Published: Tue, January 29, 2019
Medical | By Mark Scott

This year's flu vaccine almost 60% more effective than last year

This year's flu vaccine almost 60% more effective than last year

Also, according to Richard K. Zimmerman, MD, MPH, professor of family medicine, and associate professor of behavioral and community health sciences, University of Pittsburgh, flu vaccine rates dropped 40 percent past year, and 79,000 people in the United States died from the flu (the typical number is 23,000). For adults, flu deaths are estimated based on pneumonia and other illnesses related to flu.

While the flu vaccine is not flawless, and people who get it may still get the flu, it can lessen the likelihood of hospitalization and death. Flu season typically lasts through the middle of the spring.

The Health Department says you can get a flu shot up until spring and you shouldn't need another until next winter.

"If you're vaccinated, you have a 72 percent lower chance of getting the flu". Rather, a slight fever or general achiness or fatigue can be a sign that your immune system is doing what it should be to build immunity to flu in response to the vaccine.

"We're quite pleased with the estimate of vaccine prevention this year", she said.

The H1N1 virus strain is the most widely confirmed influenza A strain this season, however H3 viruses are dominating in the southeastern United States, the CDC reported Friday.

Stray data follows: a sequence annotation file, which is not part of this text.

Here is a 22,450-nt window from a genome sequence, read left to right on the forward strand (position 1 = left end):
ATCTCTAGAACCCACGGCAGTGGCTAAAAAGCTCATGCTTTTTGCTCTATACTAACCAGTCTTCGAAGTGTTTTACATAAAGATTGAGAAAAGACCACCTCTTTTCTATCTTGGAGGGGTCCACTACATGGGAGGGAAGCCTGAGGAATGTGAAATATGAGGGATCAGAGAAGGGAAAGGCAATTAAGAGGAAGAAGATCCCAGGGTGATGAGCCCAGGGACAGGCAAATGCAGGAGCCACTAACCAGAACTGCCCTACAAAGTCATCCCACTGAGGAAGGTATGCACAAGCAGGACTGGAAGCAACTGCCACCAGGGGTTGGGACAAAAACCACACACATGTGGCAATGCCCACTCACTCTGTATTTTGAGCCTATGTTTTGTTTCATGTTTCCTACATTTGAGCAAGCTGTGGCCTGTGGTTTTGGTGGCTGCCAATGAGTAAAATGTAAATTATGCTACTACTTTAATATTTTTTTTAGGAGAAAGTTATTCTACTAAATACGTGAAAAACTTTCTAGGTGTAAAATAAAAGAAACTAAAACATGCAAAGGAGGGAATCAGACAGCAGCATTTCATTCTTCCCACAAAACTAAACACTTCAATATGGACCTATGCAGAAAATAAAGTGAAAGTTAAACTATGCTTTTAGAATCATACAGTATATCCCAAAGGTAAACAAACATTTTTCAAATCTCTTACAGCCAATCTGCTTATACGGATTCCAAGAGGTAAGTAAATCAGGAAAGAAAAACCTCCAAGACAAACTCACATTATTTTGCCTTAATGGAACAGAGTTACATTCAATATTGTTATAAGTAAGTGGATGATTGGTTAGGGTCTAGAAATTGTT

"I know from studying the evidence that vaccination works, and is the only effective way to prevent the spread of the flu virus".

You can also count on the fact that even in a mild flu season, a lot of kids get sick with the flu.

In 2018, the predominant strain was H3N2 and the flu shot was less than 20 percent effective at containing the epidemic. In fact, studies show that flu vaccination can reduce the risk of flu illness by up to 60 percent.

Another popular myth on social media is that the vaccine is developed to only protect against the previous year's flu strain.

A seasonal flu vaccine is recommended for everyone aged six months and older. Next, people with the flu should stay home from work or school.

"We're wanting people to be aware of the things they can do to prevent themselves from becoming ill, and the vaccine is a good way to do that", Pedati said.

Vaccines for diseases that used to sicken and even kill millions of people throughout the world-like measles, polio, whooping cough and more-have been available for decades.

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